There are people who will tell you we live in a post-racial society. We have a Black president, they say. All citizens—regardless of ethnic extraction—enjoy the same rights and freedoms. Minorities even get special treatment when it comes to college admission and all sorts of stuff. The playing field is level now.
But even if we didn’t have more evidence than Noam Chomsky can shake a stick at that being born Black in America means you’re more likely to be poor, arrested, incarcerated, assaulted by police, murdered, etc., etc., we should laugh at the idea that the generational setbacks of three centuries of slavery and then a century of Jim Crow could be completely eradicated in all facets of our culture in the half-century since the federal government finally got around to officially recognizing that there was a problem here. Yes, things are better than they were a hundred years ago, but that’s no reason to think we’re home.
Lorraine Hansberry’s A Raisin in the Sun examines the tilt of the entire playing field by focusing on a single Black family in 1950s Chicago as they struggle rise up to meet their American dreams in the face of the history that is weighing them down.
Tomorrow is a big day for the Youngers. Some months ago the family patriarch died, and his widow Lena (Angela D. Watson) is finally receiving the $10,000 life-insurance payout that may help them break out of the confines of their lives (exemplified by the “rat trap” of an apartment the cohabit). Her children have big dreams for the money: 20-year-old Benetha (Dominique Johnson) plans to go to medical school, while 35-year-old Walter (Derek Shaun) wants to invest with friends in a liquor store on his way to becoming a big-time businessman who will be able to send his son (Tarek Coleman) to any of the world’s finest colleges.
For her part, Lena dreams of a nice little house for the family, with a yard and some sunshine. Sunshine is what Walter’s wife Ruth (Latonya Kitchen) wants, too, although the kind she seeks is figurative. “[S]omething is happening between Walter and me,” she tells Lena. “I don’t know what it is—but he needs something—something I can’t give him any more.” It’s the same thing that befell Walter’s father, Lena says, recalling her late husband’s exact words: “Seem like God didn’t see fit to give the black man nothing but dreams—but He did give us children to make them dreams seem worth while.”
A Raisin in the Sun may have one too many pithy monologs, but they always win you over because they’re always right on. Perhaps the most powerful comes from Joseph (Jeffery Rolle, Jr.), Benetha’s Nigerian suitor. Joseph dreams of going back to his village as an educator and contributing to the slow but sure march of progress:
At times it will seem that nothing changes at all…and then again the sudden dramatic events which make history leap into the future. And then quiet again. Retrogression even. Guns, murder, revolution. And I even will have moments when I wonder if the quiet was not better than all that death and hatred. But I will look about my village at the illiteracy and disease and ignorance and I will not wonder long.
Ultimately A Raisin in the Sun is not about the people at its center, but about the steps they take to help humankind advance toward ever-greater humanity, even when their fellow humans stand in their way.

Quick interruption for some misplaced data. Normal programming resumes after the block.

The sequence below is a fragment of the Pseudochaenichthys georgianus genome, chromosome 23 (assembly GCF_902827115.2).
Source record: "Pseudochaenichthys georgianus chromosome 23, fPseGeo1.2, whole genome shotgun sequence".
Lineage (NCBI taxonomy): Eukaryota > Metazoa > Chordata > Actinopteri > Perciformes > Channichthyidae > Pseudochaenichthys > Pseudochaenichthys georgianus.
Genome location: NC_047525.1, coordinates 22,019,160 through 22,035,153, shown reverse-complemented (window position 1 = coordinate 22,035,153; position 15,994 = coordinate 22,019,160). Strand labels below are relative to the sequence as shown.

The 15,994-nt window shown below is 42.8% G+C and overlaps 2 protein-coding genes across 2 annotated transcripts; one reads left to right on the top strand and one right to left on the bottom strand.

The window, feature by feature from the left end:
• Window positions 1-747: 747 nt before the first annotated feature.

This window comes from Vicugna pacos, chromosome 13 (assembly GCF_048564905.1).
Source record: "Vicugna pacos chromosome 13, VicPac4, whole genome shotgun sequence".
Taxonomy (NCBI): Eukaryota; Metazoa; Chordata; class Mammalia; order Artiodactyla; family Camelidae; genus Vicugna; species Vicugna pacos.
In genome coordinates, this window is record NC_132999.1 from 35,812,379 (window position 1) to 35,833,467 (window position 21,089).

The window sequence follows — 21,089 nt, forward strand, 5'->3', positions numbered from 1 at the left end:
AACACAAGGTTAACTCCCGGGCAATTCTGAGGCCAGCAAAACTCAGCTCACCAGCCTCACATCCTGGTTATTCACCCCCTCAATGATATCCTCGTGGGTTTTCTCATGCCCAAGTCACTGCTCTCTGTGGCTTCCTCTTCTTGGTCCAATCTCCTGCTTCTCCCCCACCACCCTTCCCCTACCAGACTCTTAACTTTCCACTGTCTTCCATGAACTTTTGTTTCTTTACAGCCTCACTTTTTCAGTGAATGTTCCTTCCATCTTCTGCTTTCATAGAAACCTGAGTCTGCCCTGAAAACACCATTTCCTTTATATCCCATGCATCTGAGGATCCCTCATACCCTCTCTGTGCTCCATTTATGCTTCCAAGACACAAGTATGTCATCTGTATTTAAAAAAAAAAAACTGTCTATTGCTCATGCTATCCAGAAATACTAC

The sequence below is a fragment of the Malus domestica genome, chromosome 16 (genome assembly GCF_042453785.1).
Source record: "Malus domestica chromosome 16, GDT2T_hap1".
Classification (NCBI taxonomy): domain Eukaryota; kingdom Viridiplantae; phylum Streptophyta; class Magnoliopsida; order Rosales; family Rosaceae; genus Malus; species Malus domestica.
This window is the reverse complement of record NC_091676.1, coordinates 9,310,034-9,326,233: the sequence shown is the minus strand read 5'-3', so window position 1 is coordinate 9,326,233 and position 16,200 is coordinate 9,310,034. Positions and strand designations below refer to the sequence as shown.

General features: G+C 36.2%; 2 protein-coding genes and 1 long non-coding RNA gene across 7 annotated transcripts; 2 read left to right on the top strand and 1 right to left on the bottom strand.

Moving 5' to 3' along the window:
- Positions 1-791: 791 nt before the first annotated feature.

What surprises about A Raisin in the Sun is that Hansberry manages to find humor along the way. No-one’s going to mistake A Raisin in the Sun for comedy, but her script is populated with both little and big laughs, breaths that lighten the load and infuse the characters with an extra bit of authenticity. The cast always does well in these moments. Particularly good is Dominique Johnson. Benetha is at that age when she is beginning to feel the gravity of adult society, yet she’s still pulled by the petulant vigor of childhood. Johnson’s very deportment seems strung through with that tension.
Of course, there’s a lot more weight than levity, and although a script with so much sententiousness is bound to make the actors seem stilted from time to time, the cast makes Hansberry’s speeches feel like their own. The biggest shortcoming of Long Beach Playhouse’s production is movement. For starters, director Phyllis B. Gitlin has blocked long stretches with this or that side of the audience must spend a significant chunk of time looking at the back of an actor’s head, which is often obscuring another’s face. This may not be entirely avoidable when the action takes place on a long stage with audience on three sides, but considering that this was mostly a non-issue during the Playhouse’s recent production of Pygmalion, Gitlin could have done better.
The production is also a bit weak with its physicality. Not infrequently we catch the actors playing movement rather than simply moving. The most glaring examples are two aggressive moments Lena has with her children. While Angela D. Watson does yeoman’s work with Lena’s relaxed drawl, her moments of near-violence play as the worst kind of stage fighting.
Despite its shortcomings, Long Beach Playhouse’s A Raisin in the Sun effectively immerses us into the Younger household (great job with the entire mise en scène), into the societal plight on post-WWII African-Americans, and into the wearying trudge of social progress. Some truths are never dated, and A Raisin in the Sun will remain more than a mere relic long after the U.S.’s first Black president has left office.
A RAISIN IN THE SUN LONG BEACH PLAYHOUSE • 5021 E ANAHEIM ST • LONG BEACH 90804 • 562.494.1014 LBPLAYHOUSE.ORG • FRI-SAT 8PM, SUN 2PM • $14–$24 • THROUGH JUNE 18
(Photo credit: Michael Hardy Photography)